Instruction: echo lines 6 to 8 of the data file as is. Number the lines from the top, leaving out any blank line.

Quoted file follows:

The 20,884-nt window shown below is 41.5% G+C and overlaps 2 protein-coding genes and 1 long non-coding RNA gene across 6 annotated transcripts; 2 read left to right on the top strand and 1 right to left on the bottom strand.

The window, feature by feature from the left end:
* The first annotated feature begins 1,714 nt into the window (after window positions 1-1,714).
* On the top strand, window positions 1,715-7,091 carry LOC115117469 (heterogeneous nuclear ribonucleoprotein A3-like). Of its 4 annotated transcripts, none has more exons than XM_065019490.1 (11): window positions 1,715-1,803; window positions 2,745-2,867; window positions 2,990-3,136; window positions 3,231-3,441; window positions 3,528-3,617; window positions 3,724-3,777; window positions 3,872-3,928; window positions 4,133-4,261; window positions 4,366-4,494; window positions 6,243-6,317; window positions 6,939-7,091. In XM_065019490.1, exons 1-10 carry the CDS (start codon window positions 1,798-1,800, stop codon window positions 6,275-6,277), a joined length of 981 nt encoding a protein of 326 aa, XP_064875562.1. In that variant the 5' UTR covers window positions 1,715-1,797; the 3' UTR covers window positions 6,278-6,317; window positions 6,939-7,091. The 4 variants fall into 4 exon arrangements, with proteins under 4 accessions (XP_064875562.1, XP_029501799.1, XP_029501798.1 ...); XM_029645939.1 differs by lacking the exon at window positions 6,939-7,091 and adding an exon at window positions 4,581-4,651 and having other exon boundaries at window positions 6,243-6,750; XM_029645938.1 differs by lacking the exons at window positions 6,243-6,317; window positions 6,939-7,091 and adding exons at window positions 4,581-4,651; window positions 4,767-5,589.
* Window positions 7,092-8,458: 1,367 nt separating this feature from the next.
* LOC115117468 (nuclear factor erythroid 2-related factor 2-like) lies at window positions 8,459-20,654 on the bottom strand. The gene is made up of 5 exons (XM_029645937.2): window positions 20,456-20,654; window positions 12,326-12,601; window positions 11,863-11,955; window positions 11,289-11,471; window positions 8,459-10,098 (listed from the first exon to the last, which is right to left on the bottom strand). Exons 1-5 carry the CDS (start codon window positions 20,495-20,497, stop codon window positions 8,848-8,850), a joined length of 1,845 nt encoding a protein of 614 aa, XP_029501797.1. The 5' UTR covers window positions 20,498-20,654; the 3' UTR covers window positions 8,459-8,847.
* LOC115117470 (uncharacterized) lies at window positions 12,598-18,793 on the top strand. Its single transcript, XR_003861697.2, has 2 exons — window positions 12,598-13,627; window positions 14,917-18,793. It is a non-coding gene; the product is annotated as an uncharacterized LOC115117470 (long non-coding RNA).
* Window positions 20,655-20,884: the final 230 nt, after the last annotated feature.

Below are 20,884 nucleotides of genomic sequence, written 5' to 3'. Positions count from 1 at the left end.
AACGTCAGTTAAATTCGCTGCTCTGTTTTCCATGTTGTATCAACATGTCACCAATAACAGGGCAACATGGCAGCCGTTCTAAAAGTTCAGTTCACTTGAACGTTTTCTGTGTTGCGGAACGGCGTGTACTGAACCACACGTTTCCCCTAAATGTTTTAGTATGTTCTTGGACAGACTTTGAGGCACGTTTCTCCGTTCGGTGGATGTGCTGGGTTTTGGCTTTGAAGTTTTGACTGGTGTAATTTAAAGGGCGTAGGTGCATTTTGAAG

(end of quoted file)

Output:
* LOC115117468 (nuclear factor erythroid 2-related factor 2-like) lies at window positions 8,459-20,654 on the bottom strand. The gene is made up of 5 exons (XM_029645937.2): window positions 20,456-20,654; window positions 12,326-12,601; window positions 11,863-11,955; window positions 11,289-11,471; window positions 8,459-10,098 (listed from the first exon to the last, which is right to left on the bottom strand). Exons 1-5 carry the CDS (start codon window positions 20,495-20,497, stop codon window positions 8,848-8,850), a joined length of 1,845 nt encoding a protein of 614 aa, XP_029501797.1. The 5' UTR covers window positions 20,498-20,654; the 3' UTR covers window positions 8,459-8,847.
* LOC115117470 (uncharacterized) lies at window positions 12,598-18,793 on the top strand. Its single transcript, XR_003861697.2, has 2 exons — window positions 12,598-13,627; window positions 14,917-18,793. It is a non-coding gene; the product is annotated as an uncharacterized LOC115117470 (long non-coding RNA).
* Window positions 20,655-20,884: the final 230 nt, after the last annotated feature.